Well, it's that time again. It's time to take stock of what we think we know going into the new year and then attempt to put it all together into what we call our "macrocast". Yes, it's a projection of where I see the precious metals heading in the year ahead, but it's also a summary of the economic conditions that I expect to drive the price trend. It's risky business and it's never easy to do. However, we're going to do it again, anyway.
As we get started, please understand why I issue these macrocasts. It's not for clicks and publicity. It's not for publication at ZeroHedge and elsewhere on the internet. It's not for you, the reader and it's not for the members of my TF Metals Report site, either. I do this for me. Everything and everyone else is secondary.
What do I mean by that? Let me put it this way. This is my fourteenth year of running the TF Metals Report website and thirteen years of watching the Comex precious metals every day has taught me a valuable lesson. Namely, that I can never stop learning and growing. To that end, how does one learn from his mistakes if he doesn't recall the rationale and thinking that led to the mistakes? How can you hold yourself accountable if there's not a record to which you are held to account?
So every year, in the first week of January, I write what I call a "macrocast". It's a summary of what I expect in the months ahead in terms of economics, politics, monetary policy and geopolitics. All of this guesswork combines into a price forecast for the precious metals and mining shares. Sometimes I nail it. Sometimes I don't. But either way, I try learn from my mistakes so that I can do a better job next time.
What were the mistakes of last year? Well, I made a few. For example, in January of 2023, there were all sorts of predictions regarding a pending shortage of above ground copper. Electric vehicle demand was soaring and copper supplies were dwindling. Even Goldman Sachs was predicting that above ground copper could be "extinct" by late summer. Do you recall this chart?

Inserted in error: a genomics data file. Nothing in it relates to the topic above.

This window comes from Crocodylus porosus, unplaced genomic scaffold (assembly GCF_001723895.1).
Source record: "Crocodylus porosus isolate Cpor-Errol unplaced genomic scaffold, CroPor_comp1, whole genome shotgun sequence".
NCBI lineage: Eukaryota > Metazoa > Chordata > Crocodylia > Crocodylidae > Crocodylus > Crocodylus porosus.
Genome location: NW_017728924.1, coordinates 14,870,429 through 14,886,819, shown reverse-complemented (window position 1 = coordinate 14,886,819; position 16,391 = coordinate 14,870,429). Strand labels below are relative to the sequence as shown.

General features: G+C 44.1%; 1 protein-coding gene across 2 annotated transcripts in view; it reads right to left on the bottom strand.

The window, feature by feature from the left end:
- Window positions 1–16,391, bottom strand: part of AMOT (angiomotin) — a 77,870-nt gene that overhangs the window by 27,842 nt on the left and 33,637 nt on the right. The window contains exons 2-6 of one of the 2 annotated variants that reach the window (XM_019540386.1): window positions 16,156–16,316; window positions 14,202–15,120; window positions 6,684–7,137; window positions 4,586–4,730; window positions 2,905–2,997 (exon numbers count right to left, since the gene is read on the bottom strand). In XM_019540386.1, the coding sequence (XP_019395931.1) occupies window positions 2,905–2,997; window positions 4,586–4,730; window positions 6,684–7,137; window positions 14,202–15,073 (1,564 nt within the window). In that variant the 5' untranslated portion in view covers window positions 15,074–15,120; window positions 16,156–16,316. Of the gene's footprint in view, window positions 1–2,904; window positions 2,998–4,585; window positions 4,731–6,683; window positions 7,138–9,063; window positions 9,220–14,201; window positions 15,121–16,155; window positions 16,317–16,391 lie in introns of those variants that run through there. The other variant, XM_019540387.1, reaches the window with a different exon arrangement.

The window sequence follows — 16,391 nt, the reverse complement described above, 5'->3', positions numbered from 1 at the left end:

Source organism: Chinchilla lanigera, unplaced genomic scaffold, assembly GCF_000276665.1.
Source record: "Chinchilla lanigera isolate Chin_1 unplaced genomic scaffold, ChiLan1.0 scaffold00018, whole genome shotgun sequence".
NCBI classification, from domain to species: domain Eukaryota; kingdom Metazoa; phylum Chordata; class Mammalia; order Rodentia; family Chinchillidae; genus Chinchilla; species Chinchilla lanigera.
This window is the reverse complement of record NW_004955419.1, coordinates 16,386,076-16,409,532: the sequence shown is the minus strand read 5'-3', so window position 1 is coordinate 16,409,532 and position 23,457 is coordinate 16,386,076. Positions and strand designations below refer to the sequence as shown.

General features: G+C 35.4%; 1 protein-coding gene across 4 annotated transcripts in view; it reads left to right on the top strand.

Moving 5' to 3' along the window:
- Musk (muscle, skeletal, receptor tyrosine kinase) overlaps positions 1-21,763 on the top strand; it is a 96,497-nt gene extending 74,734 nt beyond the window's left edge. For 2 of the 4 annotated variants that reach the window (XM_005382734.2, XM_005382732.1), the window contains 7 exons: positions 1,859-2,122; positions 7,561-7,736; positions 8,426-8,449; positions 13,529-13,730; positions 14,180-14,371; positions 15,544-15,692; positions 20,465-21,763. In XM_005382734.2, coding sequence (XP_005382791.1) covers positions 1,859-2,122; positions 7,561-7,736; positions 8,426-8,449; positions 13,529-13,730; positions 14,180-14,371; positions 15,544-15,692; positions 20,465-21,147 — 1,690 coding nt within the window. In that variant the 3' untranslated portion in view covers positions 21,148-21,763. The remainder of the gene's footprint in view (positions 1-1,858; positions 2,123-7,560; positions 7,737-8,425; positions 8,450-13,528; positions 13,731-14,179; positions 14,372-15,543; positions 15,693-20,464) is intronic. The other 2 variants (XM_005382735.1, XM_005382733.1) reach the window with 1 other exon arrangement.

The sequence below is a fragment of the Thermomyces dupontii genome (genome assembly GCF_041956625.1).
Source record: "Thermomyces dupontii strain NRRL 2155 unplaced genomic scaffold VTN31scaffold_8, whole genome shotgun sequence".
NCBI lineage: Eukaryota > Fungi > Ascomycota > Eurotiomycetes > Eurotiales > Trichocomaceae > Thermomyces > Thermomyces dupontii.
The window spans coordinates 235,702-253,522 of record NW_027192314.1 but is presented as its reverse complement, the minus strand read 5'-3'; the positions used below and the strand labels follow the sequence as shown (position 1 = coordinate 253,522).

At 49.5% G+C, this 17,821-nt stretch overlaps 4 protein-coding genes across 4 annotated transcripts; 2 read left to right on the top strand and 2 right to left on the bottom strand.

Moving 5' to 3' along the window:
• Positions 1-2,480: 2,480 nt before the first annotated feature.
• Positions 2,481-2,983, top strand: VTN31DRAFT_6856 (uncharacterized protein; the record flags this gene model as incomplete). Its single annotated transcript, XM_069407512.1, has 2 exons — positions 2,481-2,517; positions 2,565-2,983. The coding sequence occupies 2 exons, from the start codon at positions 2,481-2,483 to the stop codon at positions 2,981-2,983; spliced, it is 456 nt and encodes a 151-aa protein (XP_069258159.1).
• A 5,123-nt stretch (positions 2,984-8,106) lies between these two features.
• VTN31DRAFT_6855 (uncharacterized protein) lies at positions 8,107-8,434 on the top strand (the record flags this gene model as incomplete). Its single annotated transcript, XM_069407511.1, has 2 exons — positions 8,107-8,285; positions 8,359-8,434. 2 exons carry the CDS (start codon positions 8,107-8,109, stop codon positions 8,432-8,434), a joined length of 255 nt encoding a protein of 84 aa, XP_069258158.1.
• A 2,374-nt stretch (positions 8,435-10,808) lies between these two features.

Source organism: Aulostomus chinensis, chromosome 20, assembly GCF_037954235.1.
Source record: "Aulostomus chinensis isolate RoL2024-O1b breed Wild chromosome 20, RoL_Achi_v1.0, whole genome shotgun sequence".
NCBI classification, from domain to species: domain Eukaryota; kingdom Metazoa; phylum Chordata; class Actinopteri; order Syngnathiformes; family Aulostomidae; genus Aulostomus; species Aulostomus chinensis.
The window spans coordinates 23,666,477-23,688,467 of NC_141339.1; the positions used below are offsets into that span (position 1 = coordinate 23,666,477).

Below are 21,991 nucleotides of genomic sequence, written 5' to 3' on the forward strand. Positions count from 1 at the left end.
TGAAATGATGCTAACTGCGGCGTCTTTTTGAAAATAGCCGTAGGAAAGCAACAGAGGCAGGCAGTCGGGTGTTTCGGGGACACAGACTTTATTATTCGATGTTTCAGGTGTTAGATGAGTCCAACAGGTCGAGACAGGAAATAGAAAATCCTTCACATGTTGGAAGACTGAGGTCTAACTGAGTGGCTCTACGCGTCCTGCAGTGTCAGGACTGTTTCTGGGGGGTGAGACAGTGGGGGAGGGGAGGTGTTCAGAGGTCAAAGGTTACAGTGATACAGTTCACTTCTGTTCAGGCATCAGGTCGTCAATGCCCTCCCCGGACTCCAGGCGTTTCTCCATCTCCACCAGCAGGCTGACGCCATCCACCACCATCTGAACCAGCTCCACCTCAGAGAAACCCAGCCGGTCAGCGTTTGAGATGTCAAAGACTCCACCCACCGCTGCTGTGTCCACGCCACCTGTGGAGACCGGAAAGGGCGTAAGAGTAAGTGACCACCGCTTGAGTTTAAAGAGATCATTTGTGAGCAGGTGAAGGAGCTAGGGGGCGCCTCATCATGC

If copper prices were set to soar in 2023, then surely silver prices would tag along for the ride. The problem is, copper prices never soared and there's seemingly plenty of copper still laying around. As such, spot copper began the year at $3.80 and finished the year at $3.85. How did silver do? It finished 2023 unchanged, too. That's a good example of where, in a multi-variable system, if you get one variable wrong, in can mess up your entire forecast.
Another example...I thought that the gold price would post a bigger rally than it did. Here's a screenshot taken directly from the 2023 macrocast:
I expected gold to break out of its 2020-2022 trading range and then trade to near $2300 before settling the year closer to $2200. Gold did, in fact, break out late in the year and it traded to a high of $2122 on the evening of December 3. It then fell back but rallied again into year end to finish at $2063 for a 13.1% gain. Was I right? Sort of. I was in the ballpark and, as you should know, being close only counts in horseshoes, hand grenades and gold price forecasting.
The biggest thing I got wrong in 2023, though...and getting this wrong impacted everything else I was trying to forecast...was overall market liquidity. I need to understand the why and how I got this important factor wrong, and doing so presents us with the starting point for Macrocast 2024.
As 2022 ended, I really thought that we could learn some important lessons from recent market history. For example, by late 2018, overall market liquidity had collapsed and the stock market was teetering on the edge of a sharp decline. The Fed responded with a pause to their rate hike schemes in December of 2018 and, by June of 2019, they began cutting the fed funds rate. What was the signal of stress? To me it was the yield on the U.S. 10-year note which, by late 2018, had reached 3.25%.